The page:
About three miles North of Broadstone centre runs the River Stour. It rises in Somerset and enters the sea at Hengistbury Head. Just West of Wimborne lies Eye Mead, 120 acres of hedges and pasture on the banks of the Stour, today mostly owned by the National Trust. The name means "Island Meadow", first mentioned in 1253. A look at the Ordnance Survey map explains the name, it is surrounded by two branches of the river, forming an island of meadows. It is a beautiful place.
Today the Northern branch of the Stour is straight and can be deep when there is no drought. But the Southern branch meanders for nearly 2 miles across the Stour floodplain before rejoining the Northern branch just downstream of Eye Bridge, a ford and the weir. Closer inspection reveals that the meander has no running water; it has been blocked at the upstream end by infilling over some 40 yards. Why did this happen, and when?
A visit to the Record Office in Dorchester revealed two old maps of the area. An Inclosure map dated 1813 named the meander as "Lake Mill Stream", and half way along (close to today's Lake Gates roundabout on the A31) was Lake Mill. Today there is no trace of the Mill and the Stream which once drove the Mill contains only stagnant water and is overgrown with reeds. But the Stream is still the parish and civil boundary, and was obviously important in the past. What happened?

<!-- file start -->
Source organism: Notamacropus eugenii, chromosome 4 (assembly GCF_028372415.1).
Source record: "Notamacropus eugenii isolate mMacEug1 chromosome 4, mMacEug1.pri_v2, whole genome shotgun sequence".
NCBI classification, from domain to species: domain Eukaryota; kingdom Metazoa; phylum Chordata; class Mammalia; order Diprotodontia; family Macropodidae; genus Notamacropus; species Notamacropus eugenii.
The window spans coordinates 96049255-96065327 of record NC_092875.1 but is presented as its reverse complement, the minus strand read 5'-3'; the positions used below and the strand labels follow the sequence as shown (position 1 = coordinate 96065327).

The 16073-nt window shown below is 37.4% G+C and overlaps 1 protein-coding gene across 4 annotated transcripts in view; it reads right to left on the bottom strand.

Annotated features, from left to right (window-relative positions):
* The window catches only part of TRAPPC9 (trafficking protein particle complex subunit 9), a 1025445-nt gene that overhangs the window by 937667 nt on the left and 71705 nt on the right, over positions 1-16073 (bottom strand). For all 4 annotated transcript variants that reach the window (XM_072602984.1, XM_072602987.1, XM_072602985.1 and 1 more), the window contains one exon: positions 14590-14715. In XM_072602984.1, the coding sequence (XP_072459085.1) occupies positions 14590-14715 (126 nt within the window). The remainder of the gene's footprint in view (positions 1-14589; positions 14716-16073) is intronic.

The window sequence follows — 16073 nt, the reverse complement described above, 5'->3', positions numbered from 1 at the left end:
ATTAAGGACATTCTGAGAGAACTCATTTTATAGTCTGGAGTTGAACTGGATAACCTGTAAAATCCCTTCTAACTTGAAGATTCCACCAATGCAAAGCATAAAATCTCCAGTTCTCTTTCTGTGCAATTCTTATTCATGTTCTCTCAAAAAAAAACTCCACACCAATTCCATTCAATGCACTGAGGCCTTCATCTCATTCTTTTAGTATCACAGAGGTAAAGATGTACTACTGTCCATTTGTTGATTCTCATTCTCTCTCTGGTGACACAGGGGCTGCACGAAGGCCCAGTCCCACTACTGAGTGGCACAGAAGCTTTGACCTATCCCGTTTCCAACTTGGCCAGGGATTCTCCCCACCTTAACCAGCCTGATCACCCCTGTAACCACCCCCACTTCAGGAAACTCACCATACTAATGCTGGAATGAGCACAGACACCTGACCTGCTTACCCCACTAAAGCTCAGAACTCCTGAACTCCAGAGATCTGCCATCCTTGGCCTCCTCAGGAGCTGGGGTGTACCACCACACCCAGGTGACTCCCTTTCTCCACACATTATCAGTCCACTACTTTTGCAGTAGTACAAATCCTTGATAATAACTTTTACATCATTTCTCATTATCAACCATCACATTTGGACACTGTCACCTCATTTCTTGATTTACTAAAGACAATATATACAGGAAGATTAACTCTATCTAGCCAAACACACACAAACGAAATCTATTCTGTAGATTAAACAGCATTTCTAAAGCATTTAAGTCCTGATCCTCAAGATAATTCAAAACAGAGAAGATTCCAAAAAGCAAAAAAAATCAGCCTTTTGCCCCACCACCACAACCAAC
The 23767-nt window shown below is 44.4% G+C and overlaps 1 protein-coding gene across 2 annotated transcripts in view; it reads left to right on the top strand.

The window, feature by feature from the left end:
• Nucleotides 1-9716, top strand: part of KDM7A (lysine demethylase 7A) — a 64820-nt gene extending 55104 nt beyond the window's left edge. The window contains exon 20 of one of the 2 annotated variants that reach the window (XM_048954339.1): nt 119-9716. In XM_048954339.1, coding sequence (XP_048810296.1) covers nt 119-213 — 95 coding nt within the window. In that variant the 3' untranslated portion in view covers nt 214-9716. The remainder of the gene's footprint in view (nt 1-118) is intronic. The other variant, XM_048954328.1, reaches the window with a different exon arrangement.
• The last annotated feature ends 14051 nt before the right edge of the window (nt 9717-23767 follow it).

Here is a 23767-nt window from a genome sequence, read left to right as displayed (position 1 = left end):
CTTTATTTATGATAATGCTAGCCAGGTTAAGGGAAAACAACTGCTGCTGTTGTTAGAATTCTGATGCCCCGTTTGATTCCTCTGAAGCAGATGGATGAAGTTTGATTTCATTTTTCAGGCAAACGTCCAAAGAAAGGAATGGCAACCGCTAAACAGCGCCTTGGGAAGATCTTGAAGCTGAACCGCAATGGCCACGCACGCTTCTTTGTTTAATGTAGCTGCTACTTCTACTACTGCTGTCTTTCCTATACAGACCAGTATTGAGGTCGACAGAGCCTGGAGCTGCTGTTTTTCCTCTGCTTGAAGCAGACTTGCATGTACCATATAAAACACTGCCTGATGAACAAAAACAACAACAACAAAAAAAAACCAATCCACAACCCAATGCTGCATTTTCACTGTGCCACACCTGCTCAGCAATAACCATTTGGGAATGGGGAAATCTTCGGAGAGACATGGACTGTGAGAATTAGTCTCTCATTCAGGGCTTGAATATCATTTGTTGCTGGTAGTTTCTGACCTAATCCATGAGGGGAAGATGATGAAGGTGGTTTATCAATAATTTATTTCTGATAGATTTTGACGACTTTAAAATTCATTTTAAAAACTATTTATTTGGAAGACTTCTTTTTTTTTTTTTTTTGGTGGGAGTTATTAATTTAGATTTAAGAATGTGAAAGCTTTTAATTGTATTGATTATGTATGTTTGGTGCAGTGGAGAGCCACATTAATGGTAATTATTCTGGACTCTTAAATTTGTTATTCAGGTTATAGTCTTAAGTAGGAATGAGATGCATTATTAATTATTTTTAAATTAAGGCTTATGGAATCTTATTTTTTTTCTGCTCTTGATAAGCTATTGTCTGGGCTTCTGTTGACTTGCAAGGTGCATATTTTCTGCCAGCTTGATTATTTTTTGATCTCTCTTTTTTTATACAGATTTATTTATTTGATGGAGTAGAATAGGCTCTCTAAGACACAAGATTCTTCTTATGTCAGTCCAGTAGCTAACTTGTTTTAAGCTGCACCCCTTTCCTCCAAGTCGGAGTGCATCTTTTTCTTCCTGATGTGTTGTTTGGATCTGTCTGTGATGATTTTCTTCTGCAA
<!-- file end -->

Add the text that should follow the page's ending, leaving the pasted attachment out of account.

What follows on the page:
Further back in time, when the Romans invaded Dorset in 44 AD, they landed at Hamworthy and built a large fortress on the South bank of Lake Mill Stream. This was discovered by excavations between 1959 and 1980, and was manned by around 3,500 troops of the Second Augustan Legion, led by Vespasian (who later became Emperor). At this point lay Lake Ford, the main crossing of the Stour. Lake Farm Fort became the Roman Army HQ for perhaps 15 years until it was moved to Exeter. In that time famous British hillforts were captured by the Romans; Badbury Rings, Maiden Castle, Hod Hill, Hambledon Hill, Flower's Barrow, Spettisbury and Waddon. British history was totally changed by what happened on the banks of Lake Mill Stream nearly 2000 years ago.
By chance, the blockage of Lake Mill Stream lies on land owned by the Author's family. What would happen if a ditch were dug 40 yards long, allowing water once more to flow from the Stour into Lake Mill Stream? The Stream would be filled with running water, which would rejoin the Stour downstream, forming a lake nearly 2 miles long. The beautiful Ox-bow, very obvious on the map, would again be filled, drinking water would be available for cattle on the banks, alder, ash and willow encouraged to grow, and a fine 3-mile waterside walk made possible on the National Trust Land. Flooding downstream would be reduced, where half a million people live.
These are the bare bones of "The Eye Mead Project" which the author is trying to get off the ground. More information, aerial photos and old maps can be found on the website at
www.eyemead.com/project.htm. Permission must be sought from many bodies, expert opinion obtained, and at the end of the day someone has to pay. A start has been made by applying to the Environment Agency. Anyone with an interest or information please write to the Author at .